Advocates of infant swimming have complied long lists of benefits ranging from the development of self-esteem, confidence and independence to increased intelligence, concentration and perceptual abilities.
It therefore comes as something of a blow that new research suggests that children who start swimming before the age of 2 may be at increased risk of a common infant lung infection, asthma and respiratory allergies.
The findings, reported in the European Respiratory Journal, conclude that exposure to chlorinated pools may affect children’s respiratory health, particularly if they have a family history of asthma or respiratory allergies. Researchers found that infant swimming, whether in indoor or outdoor pools, was linked to a heightened risk of the lung infection – bronchiolitis.
The study of 430 pre-schoolers showed that infant swimmers who developed the infection were at increased risk of developing asthma or respiratory allergies by kindergarten.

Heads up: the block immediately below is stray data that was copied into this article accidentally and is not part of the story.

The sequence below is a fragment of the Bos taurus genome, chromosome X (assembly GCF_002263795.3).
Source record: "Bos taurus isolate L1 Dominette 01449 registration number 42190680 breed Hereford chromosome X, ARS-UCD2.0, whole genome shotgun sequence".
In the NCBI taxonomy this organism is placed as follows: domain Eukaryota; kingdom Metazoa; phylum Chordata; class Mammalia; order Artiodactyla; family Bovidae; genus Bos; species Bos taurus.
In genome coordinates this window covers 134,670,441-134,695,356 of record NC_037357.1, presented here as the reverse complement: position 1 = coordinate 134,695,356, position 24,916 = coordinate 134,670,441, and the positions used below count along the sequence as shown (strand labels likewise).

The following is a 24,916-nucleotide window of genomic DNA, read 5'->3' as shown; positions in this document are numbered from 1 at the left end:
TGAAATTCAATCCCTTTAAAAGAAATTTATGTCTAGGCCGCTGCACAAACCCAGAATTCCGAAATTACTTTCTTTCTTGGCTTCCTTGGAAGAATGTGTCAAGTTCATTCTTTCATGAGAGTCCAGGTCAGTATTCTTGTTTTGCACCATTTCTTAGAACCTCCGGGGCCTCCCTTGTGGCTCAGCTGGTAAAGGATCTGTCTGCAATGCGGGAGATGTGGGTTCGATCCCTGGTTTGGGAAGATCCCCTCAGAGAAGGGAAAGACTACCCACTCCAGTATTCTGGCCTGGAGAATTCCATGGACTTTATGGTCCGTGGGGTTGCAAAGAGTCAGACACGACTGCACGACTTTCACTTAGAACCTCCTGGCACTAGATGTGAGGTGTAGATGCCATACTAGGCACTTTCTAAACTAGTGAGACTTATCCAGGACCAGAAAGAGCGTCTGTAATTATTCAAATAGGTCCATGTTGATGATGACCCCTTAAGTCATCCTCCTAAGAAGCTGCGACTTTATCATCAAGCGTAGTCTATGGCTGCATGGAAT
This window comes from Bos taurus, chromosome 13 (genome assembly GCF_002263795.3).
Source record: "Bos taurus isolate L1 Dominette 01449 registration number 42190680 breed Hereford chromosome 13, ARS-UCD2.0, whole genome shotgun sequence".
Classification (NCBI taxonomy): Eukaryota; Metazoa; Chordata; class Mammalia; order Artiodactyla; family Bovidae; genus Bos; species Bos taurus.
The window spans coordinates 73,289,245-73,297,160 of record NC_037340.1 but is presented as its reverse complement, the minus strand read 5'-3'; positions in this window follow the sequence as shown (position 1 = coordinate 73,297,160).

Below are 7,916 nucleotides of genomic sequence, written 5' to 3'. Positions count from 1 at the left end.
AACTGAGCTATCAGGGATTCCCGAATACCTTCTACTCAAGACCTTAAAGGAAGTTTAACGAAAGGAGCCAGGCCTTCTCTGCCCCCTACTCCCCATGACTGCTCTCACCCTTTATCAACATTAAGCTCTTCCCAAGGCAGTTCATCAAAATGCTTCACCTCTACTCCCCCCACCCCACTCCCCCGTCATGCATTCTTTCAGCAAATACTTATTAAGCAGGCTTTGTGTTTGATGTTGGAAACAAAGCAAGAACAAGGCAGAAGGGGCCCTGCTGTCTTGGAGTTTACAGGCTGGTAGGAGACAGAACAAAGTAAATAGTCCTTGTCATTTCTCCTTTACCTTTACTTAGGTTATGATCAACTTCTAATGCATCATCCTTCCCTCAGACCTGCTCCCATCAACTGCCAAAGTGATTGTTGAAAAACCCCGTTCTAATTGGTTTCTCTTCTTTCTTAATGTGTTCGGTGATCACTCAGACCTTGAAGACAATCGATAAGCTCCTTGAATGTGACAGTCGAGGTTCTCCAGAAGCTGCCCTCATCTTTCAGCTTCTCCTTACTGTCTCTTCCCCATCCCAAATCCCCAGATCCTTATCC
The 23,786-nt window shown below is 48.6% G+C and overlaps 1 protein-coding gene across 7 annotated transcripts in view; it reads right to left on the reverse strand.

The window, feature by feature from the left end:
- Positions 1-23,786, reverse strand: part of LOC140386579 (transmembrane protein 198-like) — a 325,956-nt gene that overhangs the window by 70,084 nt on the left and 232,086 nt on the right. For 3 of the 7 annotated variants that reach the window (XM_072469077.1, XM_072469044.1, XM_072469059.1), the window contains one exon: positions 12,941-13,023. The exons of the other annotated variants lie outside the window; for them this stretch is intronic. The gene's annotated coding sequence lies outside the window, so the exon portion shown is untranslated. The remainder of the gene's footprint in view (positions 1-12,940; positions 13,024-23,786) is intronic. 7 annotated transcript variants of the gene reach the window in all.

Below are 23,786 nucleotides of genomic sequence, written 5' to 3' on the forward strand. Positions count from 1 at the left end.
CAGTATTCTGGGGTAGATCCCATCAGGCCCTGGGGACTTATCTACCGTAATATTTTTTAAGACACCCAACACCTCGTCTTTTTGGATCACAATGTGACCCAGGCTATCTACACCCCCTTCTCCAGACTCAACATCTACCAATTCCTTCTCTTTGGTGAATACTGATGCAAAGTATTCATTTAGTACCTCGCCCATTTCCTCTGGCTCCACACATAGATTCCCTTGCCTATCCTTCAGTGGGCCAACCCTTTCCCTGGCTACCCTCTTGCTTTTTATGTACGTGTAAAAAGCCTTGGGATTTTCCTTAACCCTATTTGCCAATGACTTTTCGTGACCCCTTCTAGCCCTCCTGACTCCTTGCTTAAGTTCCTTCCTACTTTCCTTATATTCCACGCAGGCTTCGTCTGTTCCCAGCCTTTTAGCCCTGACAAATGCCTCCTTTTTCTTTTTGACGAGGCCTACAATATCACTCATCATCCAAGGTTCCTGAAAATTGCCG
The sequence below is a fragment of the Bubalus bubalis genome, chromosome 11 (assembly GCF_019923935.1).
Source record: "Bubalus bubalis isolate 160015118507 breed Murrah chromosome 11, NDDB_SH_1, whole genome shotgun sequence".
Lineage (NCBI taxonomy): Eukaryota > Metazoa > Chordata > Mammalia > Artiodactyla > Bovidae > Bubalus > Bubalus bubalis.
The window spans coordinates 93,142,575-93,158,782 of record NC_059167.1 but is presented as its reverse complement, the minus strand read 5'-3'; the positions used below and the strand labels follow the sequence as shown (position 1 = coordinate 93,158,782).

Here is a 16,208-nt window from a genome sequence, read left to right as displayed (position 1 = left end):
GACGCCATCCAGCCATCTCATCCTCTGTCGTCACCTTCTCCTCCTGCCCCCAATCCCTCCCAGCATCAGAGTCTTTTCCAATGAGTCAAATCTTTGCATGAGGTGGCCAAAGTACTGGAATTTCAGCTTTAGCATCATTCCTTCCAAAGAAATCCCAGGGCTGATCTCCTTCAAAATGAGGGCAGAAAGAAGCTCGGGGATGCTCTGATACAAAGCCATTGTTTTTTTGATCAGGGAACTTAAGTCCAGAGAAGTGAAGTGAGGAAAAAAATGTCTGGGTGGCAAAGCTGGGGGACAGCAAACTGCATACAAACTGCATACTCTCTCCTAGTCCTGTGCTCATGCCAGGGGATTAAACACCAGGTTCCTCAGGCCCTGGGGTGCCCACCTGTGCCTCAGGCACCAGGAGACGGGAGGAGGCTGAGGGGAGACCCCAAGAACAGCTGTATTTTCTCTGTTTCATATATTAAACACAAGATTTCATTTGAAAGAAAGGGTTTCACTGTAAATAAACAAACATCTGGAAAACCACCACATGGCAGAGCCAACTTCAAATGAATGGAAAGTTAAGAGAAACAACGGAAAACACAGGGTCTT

The reason, say researchers, is that chlorine byproducts irritate the airways and make babies more vulnerable to bronchiolitis.
Leading US allergy specialist Allan Luskin MD agrees, “These findings are another example of gene-environment interaction. Early swimming in chlorinated pools can be added to other “co-factors” for asthma development such as tobacco smoke exposure, automobile pollution and high ozone levels”.
Will you still let your baby swim? Word on Health wants to know what you think.